JPMorgan Bosses Take Road Less Traveled When Dealing With Problem Employee

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When Kevin Dillon started working for JPMorgan in March 2008 as a "client processing specialist," everybody liked him just fine. Better than fine, in fact. He was praised by his superiors, he received glowing reviews and in just a few months time, he was slated to receive a bonus and a promotion. This was all, however, before he filed a report citing "highly questionable accounting and management practices" at Highland Capital Management LP and recommending that JPM cease "facilitating Highland's improper practices." In doing so, Dillon was forcing his bosses to make a decision re: how to deal with the findings. They could 1) follow his suggestion and cut the hedge fund loose or 2) acknowledge the findings and decide to do nothing about them. In this case, Dill's bosses decided to go with the second option, telling him they were "aware of Highland's improper practices [but] that nothing would be done to remedy the issue."

As I'm sure many of you know, however, when you've got a situation like a Kevin Dillon situation, it does not end there. Because if there's one thing I've found in my multiple decades long career on Wall Street is that a guy like Dillon is gonna be trouble. He won't just accept your decision to look the other way, which is admittedly annoying but something you can deal with if you've got the skills or someone coaching you from the sidelines (me).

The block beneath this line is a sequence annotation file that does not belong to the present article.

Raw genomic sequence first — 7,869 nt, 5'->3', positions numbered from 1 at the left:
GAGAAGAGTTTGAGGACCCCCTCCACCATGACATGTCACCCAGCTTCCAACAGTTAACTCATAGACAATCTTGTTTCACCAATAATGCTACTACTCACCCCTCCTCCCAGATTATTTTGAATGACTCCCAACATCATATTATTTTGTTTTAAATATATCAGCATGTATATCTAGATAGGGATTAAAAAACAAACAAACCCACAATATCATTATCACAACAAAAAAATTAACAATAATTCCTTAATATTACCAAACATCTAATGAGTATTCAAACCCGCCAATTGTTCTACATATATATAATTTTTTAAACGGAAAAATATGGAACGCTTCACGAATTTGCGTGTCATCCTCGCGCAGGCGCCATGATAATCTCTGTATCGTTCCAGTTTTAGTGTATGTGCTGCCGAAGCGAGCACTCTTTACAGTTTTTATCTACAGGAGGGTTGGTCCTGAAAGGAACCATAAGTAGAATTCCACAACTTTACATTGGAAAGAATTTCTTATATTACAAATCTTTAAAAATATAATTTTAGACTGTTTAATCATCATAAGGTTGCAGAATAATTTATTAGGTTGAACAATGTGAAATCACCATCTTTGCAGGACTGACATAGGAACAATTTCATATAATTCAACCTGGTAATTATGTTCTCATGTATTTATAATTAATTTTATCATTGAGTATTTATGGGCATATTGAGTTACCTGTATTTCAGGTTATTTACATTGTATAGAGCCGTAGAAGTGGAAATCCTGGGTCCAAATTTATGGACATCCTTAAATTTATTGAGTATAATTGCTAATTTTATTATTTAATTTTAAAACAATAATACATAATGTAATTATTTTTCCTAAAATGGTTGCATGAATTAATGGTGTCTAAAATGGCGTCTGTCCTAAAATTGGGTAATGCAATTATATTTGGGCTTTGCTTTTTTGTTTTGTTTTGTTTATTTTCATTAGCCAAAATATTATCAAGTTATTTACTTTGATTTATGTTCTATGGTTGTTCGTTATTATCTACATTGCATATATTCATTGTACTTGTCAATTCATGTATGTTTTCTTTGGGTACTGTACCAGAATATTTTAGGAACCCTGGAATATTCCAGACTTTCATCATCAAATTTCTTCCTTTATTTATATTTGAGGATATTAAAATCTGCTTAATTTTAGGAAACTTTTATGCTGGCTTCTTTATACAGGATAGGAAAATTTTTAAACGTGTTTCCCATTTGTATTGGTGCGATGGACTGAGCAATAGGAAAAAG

First off, you can't fire a Dillon-type straight-away, because it'll be too obvious. This is something that requires a more subtle touch. You will want to, of course, make work life unpalatable for the employee in question, so taking away his bonus, promoting incompetents over him and offering negative but purposely vague reviews is a given. That'll go a long way in psyching out said problem employee. But if you really want to break him...if you really want to leave your mark...if you really want to, in the event this thing ends up a lawsuit, make a name for yourself, give the readers something to aspire to and have people say "that guy may be a whack-job and potentially a racist but he knew how to deal with people," you'll try something like this.

In addition to the retaliatory action, Dillon cites two examples of "alarming behavior" by his supervisor. In one instance in 2008, the supervisor told Dillon he needed to clean "the mess" that was created by an African-American employee "who the supervisor admitted was hired primarily to combat adverse fallout from previous racial and sexual discrimination suits brought against the defendant because of the supervisor's acts," according to the lawsuit.*

In another instance, the lawsuit details how his unnamed supervisor allegedly discussed with Dillon the "wide array of guns he possessed and described to (Dillon) the violent acts he would commit if anybody crossed him or his family," according complaint.

This is just a blueprint of course, feel free to put your own spin on it in whatever way feels natural. For those of you unimaginative fucks who need me to do everything for you, one idea, if you're going to test out the gun scenario on a colleague today, is to do it wearing a purple jumpsuit and start off with something along the lines of "Let me tell you something, pendejo. You see this piece? You pull any of your crazy shit with us, I'll take and I'll stick it up your ass and pull the fucking trigger till it goes 'click'." But I encourage you to test out all kinds of things and let us all know how it goes.

JPMorgan Employee Fires Whistleblower Lawsuit [GT via BI]

*Can the name of this guy who not only tried to (hilariously) intimidate someone by showing them his gun collection but b) also apparently got pawsy with the ladies PLEASE, for the love of god, have his name released? Otherwise we're just going to be forced to come up with the contents of him sexual discrimination cases on our own.

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Donald Trump Offers How-To-Guide Re: Dealing With Disgruntled Employees Turned Whistleblowers

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